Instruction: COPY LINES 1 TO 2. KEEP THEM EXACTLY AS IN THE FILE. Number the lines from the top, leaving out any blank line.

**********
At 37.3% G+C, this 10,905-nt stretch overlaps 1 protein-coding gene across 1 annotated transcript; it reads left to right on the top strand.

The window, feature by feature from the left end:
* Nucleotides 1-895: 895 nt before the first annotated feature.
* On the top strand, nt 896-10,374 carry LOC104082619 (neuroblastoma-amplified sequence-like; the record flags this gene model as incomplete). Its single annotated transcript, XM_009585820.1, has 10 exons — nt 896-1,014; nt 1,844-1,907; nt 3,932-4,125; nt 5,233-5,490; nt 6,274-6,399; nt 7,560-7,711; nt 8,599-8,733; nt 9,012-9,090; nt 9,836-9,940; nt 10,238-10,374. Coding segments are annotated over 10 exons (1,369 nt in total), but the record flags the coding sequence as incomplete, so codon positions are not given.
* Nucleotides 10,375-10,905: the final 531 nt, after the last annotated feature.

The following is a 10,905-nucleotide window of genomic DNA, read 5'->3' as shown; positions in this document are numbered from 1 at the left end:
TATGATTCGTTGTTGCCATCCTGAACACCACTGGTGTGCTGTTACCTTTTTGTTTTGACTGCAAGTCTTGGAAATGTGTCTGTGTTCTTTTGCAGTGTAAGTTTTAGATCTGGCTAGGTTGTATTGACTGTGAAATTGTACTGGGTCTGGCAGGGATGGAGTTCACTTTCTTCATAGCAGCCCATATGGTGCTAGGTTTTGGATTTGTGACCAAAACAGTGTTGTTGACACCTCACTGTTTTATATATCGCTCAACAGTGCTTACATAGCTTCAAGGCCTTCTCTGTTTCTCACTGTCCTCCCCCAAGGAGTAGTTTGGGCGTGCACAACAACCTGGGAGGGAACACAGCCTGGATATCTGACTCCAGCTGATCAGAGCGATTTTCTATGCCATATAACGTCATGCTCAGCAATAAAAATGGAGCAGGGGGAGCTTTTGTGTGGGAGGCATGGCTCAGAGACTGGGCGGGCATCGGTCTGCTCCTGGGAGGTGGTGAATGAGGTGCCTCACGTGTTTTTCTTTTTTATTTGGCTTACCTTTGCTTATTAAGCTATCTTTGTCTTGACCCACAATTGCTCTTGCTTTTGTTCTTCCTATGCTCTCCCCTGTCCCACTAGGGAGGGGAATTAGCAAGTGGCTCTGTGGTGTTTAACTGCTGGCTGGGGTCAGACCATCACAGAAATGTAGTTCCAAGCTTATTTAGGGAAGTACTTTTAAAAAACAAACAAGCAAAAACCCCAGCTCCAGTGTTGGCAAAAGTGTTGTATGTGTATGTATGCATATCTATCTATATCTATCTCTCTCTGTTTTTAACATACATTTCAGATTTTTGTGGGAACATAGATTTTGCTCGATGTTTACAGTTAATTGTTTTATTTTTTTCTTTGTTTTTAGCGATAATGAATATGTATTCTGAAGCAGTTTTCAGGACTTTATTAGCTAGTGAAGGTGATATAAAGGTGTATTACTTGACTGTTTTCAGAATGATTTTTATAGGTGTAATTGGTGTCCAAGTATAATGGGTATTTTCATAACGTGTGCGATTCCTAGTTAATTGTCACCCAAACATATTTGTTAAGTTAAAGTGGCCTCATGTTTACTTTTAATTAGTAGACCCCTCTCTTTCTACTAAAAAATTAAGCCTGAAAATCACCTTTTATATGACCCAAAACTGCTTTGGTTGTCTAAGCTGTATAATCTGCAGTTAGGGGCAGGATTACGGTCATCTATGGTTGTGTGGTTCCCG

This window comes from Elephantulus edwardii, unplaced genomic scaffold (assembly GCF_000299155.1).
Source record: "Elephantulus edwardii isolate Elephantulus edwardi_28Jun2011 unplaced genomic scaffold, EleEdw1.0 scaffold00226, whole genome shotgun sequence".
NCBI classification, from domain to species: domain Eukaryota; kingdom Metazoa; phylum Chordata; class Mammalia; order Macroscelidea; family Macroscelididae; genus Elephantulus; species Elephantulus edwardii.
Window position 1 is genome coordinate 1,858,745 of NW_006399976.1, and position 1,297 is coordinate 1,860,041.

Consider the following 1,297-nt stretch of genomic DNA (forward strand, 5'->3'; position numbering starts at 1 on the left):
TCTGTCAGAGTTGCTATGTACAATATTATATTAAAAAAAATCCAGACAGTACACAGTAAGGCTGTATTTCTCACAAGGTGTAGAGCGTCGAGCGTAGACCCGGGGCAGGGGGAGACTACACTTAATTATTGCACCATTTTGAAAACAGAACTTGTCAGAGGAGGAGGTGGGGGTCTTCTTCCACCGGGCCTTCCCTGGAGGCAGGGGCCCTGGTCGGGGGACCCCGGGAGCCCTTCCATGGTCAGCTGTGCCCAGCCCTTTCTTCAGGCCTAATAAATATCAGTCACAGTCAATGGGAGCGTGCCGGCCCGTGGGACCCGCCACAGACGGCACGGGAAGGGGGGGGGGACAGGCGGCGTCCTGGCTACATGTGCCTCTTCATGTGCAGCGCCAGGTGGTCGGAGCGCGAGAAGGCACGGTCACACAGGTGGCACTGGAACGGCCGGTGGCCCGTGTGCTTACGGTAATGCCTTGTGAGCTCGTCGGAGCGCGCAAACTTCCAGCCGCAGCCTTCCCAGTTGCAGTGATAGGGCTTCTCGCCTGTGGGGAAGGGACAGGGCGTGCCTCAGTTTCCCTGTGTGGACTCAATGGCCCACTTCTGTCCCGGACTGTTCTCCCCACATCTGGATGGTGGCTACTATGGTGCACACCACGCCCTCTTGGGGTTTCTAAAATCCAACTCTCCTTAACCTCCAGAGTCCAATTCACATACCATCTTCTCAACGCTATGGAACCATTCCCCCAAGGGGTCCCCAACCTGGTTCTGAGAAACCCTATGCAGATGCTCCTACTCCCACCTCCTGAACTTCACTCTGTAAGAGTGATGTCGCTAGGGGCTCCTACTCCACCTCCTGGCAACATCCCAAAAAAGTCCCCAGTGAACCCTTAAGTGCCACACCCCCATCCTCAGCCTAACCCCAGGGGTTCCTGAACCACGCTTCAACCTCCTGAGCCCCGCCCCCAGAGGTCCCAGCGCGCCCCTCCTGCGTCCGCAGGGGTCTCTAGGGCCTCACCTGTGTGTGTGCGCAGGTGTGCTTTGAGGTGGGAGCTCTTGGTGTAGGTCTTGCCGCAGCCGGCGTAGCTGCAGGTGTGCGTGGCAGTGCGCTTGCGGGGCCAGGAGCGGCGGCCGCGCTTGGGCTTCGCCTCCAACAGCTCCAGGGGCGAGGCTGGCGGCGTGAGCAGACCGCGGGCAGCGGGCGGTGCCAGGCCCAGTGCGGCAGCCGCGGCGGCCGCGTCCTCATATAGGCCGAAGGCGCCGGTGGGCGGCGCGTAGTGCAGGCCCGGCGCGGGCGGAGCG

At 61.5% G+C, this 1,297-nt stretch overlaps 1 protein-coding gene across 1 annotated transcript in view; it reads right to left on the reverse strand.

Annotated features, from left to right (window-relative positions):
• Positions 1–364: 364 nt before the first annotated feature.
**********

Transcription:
At 37.3% G+C, this 10,905-nt stretch overlaps 1 protein-coding gene across 1 annotated transcript; it reads left to right on the top strand.

The window, feature by feature from the left end: